It will be understood that the embodiments disclosed and defined in this specification extend to alternative combinations of the individual features and components mentioned or evident from the text or drawings. These different combinations constitute various alternative aspects of the embodiments.

Claims

1. A method for a virtual machine to use a port and loopback IP addresses allocation scheme for full-mesh communications with transparent transport layer security tunnels, the method comprising:

detecting, at a redirect agent implemented in a first machine, a packet that is sent from a client application, executing on the first machine, toward a server application executing on a second machine;
determining, by the redirect agent, whether a first redirect rule matches the packet;
wherein the first redirect rule specifies modifications to a header of the packet to cause redirecting the packet toward a secure tunnel between the first machine and the second machine;
in response to determining that the first redirect rule matches the packet, applying, by the redirect agent, the first redirect rule to the packet to translate the packet into a translated packet; and
providing the translated packet to a client agent implemented in the first machine to cause the client agent to transmit the translated packet to a server agent implemented in the second machine.

2. The method of claim 1, wherein, upon detecting the translated packet, the client agent implemented in the first machine:

determines whether the translated packet is a request to establish a communications connection between the client application executing on the first machine and the server application executing on the second machine;
in response to determining that the translated packet is the request to establish the communications connection between the client application and the server application: establishes a secure communications connection between the client agent implemented in the first machine and the server agent implemented in the second machine; establishes a first communications connection between the client application executing on the first machine and the client agent implemented in the first machine; and causes establishing a second communications connection between the server agent implemented in the second machine and the server application executing on the second machine.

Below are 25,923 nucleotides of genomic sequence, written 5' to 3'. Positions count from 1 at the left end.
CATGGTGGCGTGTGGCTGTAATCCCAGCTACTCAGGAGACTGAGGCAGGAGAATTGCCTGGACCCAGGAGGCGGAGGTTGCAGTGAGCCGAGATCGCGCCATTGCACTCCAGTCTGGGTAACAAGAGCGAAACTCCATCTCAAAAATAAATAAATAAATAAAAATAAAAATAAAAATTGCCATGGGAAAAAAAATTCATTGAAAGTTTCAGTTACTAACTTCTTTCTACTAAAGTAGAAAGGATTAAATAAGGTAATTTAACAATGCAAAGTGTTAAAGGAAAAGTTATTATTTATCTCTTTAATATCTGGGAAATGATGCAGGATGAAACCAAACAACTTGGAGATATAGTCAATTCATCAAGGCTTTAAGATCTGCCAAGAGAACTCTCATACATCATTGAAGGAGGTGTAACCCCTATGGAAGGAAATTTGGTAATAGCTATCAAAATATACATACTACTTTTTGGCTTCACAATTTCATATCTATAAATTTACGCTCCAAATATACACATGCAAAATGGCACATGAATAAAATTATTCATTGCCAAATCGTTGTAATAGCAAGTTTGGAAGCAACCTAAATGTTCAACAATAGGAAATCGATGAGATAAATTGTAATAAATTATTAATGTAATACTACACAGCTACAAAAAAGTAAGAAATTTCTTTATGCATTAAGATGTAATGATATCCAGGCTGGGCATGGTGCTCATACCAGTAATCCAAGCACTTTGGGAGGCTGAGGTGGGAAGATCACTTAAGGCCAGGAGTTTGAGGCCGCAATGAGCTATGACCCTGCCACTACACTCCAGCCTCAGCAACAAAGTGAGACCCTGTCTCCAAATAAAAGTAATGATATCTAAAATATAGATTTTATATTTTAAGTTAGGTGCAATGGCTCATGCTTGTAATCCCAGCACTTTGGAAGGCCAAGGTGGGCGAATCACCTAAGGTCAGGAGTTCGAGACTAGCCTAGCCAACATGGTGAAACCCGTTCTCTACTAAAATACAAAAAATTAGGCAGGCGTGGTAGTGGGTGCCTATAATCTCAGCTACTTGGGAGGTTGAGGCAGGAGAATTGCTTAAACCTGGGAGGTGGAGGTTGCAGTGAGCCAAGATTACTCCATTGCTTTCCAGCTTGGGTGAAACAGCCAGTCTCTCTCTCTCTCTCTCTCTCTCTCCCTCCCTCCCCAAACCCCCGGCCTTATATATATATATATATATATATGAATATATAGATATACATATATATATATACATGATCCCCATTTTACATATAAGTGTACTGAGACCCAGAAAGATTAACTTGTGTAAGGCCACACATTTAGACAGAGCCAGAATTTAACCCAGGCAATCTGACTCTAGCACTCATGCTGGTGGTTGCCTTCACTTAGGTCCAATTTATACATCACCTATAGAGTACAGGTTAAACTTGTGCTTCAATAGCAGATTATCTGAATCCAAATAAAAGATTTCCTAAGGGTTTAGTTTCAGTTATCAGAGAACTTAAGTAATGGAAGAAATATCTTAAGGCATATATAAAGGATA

3. The method of claim 2, wherein the establishing the secure communications connection between the client agent implemented in the first machine and the server agent implemented in the second machine comprises generating encryption keys and communicating the encryption keys to the client agent and the server agent to be used by the client agent and the server agent to encrypt and decrypt data packets exchanged between the client agent and the server agent.

4. The method of claim 3, wherein, upon detecting the translated packet, the client agent implemented in the first machine:

determines whether the translated packet is a data packet;
in response to determining that the translated packet is the data packet: encrypts the translated packet using the encryption keys to generate an encrypted data packet; and transmits the encrypted data packet to the server agent implemented in the second machine.

5. The method of claim 4, wherein, upon detecting the encrypted data packet, the server agent implemented in the second machine: decrypts the encrypted data packet using the encryption keys to generate a decrypted data packet, and provides the decrypted data packet to a restore agent implemented in the second machine; and

wherein, upon detecting the decrypted data packet, the restore agent implemented in the second machine: determines whether a first restore rule matches the decrypted data packet; and in response to determining that the first restore rule matches the decrypted data packet, the restore agent applies the first restore rule to the decrypted data packet to translate the decrypted data packet into a restored data packet, and provides the restored data packet to the server application executing on the second machine.

6. The method of claim 5, wherein, upon detecting a response data packet that is sent from the server application executing on the second machine toward the client application executing on the first machine, a redirect agent executing on the second machine:

determines whether a second redirect rule matches the response data packet;